And then, of course, there’s the food. What would a Jewish holiday be without a celebratory meal of epic proportions? (Unless of course it’s Yom Kippur, a fasting holiday.) The Rosh Hashanah meal—or meals, depending on the way you celebrate—are particularly fun, because they feature symbolic foods that signify our hope for a “sweet new year.” We enjoy “new fruit,” a fruit that has recently come into season but we have not yet had the opportunity to enjoy this year (often a pomegranate). The head of a fish is sometimes served, symbolizing the literal translation of Rosh Hashanah, which means “Head of the Year” in Hebrew (on our table it’s strictly symbolic, we don’t eat it). Challah is baked fresh, sweetened with raisins or fruit and braided into a round shape. Apples and challah are dipped in honey, again symbolizing sweetness. In fact, honey is a major ingredient in many traditional Rosh Hashanah dishes, including the famous (or should I say infamous!) Rosh Hashanah honey cake.
Honey, apples and challah are traditional Rosh Hashanah foods.
I had trouble getting excited about this whole honey cake tradition. At my first few Rosh Hashanah celebrations, the honey cake was my least favorite part of the meal. It’s usually a dry, overly-spiced, overly-sweet cake that sits virtually untouched on the Rosh Hashanah buffet—more like an afterthought than a truly inspiring dessert. I tried many traditional honey cake recipes over the years, but each one seemed more disappointing than the last. I experimented with my own recipe ideas, but it always turned out kind of…well, honestly, kind of blah tasting.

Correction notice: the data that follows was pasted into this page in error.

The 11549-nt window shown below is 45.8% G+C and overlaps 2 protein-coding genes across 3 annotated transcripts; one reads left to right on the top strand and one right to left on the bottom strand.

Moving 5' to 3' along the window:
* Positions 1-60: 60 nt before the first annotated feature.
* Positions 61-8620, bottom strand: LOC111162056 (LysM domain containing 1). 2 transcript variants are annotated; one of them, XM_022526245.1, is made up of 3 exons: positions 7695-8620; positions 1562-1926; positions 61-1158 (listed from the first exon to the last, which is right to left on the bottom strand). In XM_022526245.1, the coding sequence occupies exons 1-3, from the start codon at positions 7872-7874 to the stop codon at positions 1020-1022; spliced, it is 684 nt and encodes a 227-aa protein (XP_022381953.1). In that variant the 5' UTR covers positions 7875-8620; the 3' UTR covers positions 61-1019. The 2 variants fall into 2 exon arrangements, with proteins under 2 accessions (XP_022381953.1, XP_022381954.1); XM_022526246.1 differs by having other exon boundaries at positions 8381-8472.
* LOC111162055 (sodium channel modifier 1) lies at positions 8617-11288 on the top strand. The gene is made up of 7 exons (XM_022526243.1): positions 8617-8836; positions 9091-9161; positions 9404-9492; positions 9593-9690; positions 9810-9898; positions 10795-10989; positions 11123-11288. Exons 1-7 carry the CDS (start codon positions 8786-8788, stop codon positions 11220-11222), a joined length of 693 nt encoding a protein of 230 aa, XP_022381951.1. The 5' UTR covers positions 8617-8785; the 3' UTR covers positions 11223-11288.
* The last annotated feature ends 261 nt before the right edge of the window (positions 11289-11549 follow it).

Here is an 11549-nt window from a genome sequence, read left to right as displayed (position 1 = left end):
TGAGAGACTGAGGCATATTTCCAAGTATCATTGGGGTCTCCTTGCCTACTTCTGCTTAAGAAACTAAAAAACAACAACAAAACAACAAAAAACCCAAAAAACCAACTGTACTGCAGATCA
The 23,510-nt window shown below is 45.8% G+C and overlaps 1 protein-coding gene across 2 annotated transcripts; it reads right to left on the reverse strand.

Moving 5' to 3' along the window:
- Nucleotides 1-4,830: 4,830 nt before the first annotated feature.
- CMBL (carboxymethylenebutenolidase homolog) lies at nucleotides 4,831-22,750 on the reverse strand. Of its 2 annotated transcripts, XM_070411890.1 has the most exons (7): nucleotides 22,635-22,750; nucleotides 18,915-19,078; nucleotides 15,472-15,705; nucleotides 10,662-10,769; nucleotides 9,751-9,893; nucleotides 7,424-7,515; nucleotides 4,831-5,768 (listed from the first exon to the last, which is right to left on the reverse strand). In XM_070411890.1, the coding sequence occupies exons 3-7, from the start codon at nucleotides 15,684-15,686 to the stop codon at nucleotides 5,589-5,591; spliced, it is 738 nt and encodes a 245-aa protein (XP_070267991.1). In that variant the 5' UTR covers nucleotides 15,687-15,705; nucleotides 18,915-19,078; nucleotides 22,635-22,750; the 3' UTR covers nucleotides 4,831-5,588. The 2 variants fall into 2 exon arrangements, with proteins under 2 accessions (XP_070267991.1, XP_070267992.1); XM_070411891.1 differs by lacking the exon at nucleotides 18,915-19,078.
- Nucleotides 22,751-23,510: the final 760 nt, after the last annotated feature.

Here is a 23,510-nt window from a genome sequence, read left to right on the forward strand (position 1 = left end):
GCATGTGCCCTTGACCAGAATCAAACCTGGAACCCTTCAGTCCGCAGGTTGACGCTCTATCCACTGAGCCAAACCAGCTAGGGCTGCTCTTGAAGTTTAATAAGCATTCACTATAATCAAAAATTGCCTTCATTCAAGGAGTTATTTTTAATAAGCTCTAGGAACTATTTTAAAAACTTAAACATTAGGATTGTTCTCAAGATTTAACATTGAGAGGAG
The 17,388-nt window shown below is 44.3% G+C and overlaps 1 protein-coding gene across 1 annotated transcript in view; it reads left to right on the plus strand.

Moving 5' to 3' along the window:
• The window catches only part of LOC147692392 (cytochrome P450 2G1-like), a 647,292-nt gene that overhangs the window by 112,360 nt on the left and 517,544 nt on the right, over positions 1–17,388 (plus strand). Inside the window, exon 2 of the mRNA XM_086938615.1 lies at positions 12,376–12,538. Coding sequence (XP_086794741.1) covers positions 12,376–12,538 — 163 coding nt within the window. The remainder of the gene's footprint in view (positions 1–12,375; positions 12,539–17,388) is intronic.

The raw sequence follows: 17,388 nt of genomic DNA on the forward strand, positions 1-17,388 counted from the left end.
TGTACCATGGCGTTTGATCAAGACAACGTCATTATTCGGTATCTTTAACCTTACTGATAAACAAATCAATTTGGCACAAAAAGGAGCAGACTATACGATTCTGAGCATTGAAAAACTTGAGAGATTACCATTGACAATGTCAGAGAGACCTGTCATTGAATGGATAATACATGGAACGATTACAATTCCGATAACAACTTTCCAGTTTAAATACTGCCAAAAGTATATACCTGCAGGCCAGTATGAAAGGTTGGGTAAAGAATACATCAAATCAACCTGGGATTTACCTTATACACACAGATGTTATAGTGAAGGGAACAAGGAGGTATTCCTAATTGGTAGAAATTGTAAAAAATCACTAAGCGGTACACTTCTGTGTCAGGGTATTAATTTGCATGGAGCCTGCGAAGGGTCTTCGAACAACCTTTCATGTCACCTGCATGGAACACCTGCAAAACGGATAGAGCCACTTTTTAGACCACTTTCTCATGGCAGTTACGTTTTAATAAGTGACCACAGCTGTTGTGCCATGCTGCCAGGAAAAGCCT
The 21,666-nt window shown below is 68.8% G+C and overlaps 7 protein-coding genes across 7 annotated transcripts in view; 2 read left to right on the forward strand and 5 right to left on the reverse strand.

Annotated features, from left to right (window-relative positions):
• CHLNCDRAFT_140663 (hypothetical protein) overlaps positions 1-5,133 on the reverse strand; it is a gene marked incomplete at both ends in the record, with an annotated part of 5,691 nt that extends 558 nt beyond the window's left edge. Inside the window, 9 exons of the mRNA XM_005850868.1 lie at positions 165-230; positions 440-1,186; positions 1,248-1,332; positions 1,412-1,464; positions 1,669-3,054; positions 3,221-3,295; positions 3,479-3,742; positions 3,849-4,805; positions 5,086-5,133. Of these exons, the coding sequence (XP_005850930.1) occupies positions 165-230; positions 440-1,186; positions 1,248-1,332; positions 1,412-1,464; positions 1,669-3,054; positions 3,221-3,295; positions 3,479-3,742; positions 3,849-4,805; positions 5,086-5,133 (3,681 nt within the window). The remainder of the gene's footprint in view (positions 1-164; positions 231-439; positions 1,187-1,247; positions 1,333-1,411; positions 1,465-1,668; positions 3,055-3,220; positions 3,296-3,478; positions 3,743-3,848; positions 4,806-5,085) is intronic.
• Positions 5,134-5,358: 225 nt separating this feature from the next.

A few years ago, as we were dipping our apples into honey, it occurred to me that maybe I’d been approaching this whole honey cake thing from the wrong perspective. Yes, a honey cake is traditional—but apples are also a traditional Rosh Hashanah food. Why not combine the two flavors into one dessert cake? Around that same time I bought my first Bundt cake pan, so I decided to play around with it and see what I could come up with. After a few failed attempts, I discovered the right combination of ingredients and baked an irresistible Honey Apple Cake. Shredding apples into the batter lends moisture and creates a lovely texture. This recipe is now our Rosh Hashanah tradition. My family enjoys it so much that I often serve it for other cold weather holidays like Sukkot, Thanksgiving and Purim. I’m so excited to share it with you!